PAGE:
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Participatory Architecture: Community Involvement in Project Development

Participatory Architecture: Community Involvement in Project Development

Naidi Community Hall / CAUKIN Studio. Photo: © Katie EdwardsKindergarten Zimbabwe / Studio Anna Heringer. Photo: © Margarethe HolzerMultiprogram Ship, Vertical System of Sports and Cultural Platforms / Alejandro Haiek / LAB PRO FAB. Photo: © Julio Cesar MesaUVA El Paraiso / EDU - Empresa de Desarrollo Urbano de Medellín. Photo: © Alejandro Arango+ 39

When designing community spaces, the architectural concept can easily clash with the user's experience. Therefore, engaging the community and future users in the project development and design process is a way of adding different perspectives to the architect's vision towards a more intelligent architecture.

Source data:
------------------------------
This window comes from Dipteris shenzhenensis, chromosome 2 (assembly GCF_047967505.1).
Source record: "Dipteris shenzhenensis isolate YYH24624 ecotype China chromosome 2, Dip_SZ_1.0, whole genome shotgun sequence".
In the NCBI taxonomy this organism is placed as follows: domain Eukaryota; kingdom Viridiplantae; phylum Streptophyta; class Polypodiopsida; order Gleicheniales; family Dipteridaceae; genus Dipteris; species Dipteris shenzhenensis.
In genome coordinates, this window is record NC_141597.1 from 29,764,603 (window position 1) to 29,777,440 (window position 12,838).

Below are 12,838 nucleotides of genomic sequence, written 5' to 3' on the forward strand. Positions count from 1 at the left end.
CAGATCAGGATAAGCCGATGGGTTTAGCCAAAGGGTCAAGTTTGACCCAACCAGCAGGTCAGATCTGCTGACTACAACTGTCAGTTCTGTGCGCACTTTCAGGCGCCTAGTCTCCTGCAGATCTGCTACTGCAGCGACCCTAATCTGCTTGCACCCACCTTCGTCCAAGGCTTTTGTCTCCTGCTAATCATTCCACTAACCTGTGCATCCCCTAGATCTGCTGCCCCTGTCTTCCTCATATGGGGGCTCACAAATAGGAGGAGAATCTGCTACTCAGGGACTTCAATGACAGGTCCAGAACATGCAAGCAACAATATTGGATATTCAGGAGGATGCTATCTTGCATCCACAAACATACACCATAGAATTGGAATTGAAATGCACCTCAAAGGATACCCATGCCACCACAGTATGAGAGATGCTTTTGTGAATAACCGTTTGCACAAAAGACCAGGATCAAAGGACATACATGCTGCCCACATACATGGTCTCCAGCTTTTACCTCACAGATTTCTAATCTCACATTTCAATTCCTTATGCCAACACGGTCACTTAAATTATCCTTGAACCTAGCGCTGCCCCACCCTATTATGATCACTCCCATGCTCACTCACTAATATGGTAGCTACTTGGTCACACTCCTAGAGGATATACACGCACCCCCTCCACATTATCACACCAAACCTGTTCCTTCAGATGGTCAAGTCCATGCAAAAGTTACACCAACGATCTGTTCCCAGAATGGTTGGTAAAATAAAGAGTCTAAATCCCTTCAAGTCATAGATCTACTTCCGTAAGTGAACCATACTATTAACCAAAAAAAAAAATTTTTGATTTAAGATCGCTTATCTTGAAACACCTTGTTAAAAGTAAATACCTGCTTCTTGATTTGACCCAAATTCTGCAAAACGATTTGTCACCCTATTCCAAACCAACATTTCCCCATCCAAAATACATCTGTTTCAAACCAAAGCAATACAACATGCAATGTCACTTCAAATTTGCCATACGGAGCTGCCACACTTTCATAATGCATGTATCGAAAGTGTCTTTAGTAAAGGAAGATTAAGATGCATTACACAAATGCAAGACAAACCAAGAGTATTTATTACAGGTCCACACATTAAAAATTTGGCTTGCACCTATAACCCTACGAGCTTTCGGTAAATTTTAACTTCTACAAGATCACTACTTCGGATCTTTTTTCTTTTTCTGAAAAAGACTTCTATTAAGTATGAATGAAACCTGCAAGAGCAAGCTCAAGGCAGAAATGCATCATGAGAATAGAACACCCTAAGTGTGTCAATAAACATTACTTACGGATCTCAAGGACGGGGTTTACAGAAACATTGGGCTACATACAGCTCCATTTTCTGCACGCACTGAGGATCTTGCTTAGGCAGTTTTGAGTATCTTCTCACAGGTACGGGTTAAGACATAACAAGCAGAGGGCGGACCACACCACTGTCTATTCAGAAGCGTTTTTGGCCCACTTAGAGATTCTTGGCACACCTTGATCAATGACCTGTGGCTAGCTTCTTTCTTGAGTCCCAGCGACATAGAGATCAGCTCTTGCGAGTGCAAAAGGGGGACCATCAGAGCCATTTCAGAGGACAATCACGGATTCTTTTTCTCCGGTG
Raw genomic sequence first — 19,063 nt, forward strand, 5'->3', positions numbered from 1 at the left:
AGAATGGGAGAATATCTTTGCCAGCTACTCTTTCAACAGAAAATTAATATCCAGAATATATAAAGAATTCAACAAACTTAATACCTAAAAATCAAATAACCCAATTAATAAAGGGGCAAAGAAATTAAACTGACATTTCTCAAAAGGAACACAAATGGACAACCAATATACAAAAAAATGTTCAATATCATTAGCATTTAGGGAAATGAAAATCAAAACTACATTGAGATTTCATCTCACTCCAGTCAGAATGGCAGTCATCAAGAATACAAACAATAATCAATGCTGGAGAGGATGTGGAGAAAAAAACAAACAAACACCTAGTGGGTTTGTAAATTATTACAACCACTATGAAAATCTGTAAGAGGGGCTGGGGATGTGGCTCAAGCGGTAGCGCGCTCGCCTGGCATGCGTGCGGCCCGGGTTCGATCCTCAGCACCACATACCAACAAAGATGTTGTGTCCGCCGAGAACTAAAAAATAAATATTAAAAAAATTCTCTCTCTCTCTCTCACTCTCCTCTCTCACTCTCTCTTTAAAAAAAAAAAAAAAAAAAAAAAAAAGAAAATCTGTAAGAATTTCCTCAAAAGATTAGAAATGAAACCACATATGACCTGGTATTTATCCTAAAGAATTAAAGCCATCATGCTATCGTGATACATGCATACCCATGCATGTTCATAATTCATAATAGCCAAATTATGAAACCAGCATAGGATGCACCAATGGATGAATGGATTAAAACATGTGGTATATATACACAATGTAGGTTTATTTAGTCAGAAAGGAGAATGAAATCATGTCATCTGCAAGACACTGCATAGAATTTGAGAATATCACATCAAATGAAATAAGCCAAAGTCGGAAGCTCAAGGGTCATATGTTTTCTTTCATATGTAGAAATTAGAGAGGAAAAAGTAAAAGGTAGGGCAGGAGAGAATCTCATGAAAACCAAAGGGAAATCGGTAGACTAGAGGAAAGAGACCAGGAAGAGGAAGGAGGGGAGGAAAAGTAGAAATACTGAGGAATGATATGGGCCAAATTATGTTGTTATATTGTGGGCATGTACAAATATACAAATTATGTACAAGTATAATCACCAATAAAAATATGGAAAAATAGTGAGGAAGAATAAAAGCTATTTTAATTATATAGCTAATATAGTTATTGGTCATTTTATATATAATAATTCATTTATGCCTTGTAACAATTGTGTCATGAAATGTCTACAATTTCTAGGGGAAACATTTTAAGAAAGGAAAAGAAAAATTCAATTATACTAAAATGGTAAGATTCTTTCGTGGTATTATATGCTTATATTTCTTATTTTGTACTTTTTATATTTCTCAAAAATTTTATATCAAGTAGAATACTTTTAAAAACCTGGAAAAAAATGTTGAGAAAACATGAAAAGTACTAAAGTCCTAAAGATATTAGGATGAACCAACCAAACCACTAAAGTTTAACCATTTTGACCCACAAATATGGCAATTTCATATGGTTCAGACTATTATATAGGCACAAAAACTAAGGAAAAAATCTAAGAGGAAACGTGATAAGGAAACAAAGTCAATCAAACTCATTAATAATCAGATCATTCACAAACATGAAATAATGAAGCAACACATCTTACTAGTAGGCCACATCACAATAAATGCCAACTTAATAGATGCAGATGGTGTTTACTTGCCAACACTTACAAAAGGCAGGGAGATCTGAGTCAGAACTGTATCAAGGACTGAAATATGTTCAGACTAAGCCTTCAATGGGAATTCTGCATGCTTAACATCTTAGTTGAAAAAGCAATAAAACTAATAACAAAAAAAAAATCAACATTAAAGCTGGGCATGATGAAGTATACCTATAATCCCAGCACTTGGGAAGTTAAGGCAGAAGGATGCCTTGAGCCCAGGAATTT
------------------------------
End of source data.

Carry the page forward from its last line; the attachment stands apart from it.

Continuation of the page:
By combining the knowledge of many individuals, a building becomes more efficient, with solutions that are more compatible with the context in which it is located. Moreover, working with the community is an opportunity to exchange techniques and vernacular skills, also providing opportunities for the people who are involved in the construction from the very beginning.

Espacios de Paz (Spaces for Peace) in Cumaná. Photo: © José Tomás Franco
Espacios de Paz (Spaces for Peace) in Cumaná. Photo: © José Tomás Franco